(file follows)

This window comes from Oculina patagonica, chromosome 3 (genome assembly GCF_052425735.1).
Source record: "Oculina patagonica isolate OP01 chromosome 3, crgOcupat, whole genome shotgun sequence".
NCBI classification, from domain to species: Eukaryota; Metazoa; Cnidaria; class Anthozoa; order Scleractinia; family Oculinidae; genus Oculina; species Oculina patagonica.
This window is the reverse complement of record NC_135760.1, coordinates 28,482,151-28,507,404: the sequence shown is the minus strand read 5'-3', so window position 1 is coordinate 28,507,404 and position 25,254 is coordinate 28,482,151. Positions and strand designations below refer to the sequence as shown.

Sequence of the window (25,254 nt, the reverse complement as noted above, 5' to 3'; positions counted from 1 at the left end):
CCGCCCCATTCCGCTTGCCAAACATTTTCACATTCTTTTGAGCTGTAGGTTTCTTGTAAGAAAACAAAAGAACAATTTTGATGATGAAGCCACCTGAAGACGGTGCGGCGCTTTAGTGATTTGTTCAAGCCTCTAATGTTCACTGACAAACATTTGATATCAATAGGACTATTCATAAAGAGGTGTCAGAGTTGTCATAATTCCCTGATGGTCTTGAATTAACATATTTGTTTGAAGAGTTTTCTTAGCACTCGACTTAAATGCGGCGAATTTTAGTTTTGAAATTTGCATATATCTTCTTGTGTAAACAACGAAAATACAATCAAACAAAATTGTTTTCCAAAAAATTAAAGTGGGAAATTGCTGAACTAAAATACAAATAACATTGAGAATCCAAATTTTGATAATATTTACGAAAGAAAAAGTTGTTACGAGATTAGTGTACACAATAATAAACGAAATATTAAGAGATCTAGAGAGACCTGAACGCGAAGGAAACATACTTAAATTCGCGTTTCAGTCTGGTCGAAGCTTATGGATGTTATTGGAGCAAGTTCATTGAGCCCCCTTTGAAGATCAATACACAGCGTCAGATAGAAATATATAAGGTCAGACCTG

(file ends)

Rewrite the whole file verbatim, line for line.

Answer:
This window comes from Oculina patagonica, chromosome 3 (genome assembly GCF_052425735.1).
Source record: "Oculina patagonica isolate OP01 chromosome 3, crgOcupat, whole genome shotgun sequence".
NCBI classification, from domain to species: Eukaryota; Metazoa; Cnidaria; class Anthozoa; order Scleractinia; family Oculinidae; genus Oculina; species Oculina patagonica.
This window is the reverse complement of record NC_135760.1, coordinates 28,482,151-28,507,404: the sequence shown is the minus strand read 5'-3', so window position 1 is coordinate 28,507,404 and position 25,254 is coordinate 28,482,151. Positions and strand designations below refer to the sequence as shown.

Sequence of the window (25,254 nt, the reverse complement as noted above, 5' to 3'; positions counted from 1 at the left end):
CCGCCCCATTCCGCTTGCCAAACATTTTCACATTCTTTTGAGCTGTAGGTTTCTTGTAAGAAAACAAAAGAACAATTTTGATGATGAAGCCACCTGAAGACGGTGCGGCGCTTTAGTGATTTGTTCAAGCCTCTAATGTTCACTGACAAACATTTGATATCAATAGGACTATTCATAAAGAGGTGTCAGAGTTGTCATAATTCCCTGATGGTCTTGAATTAACATATTTGTTTGAAGAGTTTTCTTAGCACTCGACTTAAATGCGGCGAATTTTAGTTTTGAAATTTGCATATATCTTCTTGTGTAAACAACGAAAATACAATCAAACAAAATTGTTTTCCAAAAAATTAAAGTGGGAAATTGCTGAACTAAAATACAAATAACATTGAGAATCCAAATTTTGATAATATTTACGAAAGAAAAAGTTGTTACGAGATTAGTGTACACAATAATAAACGAAATATTAAGAGATCTAGAGAGACCTGAACGCGAAGGAAACATACTTAAATTCGCGTTTCAGTCTGGTCGAAGCTTATGGATGTTATTGGAGCAAGTTCATTGAGCCCCCTTTGAAGATCAATACACAGCGTCAGATAGAAATATATAAGGTCAGACCTG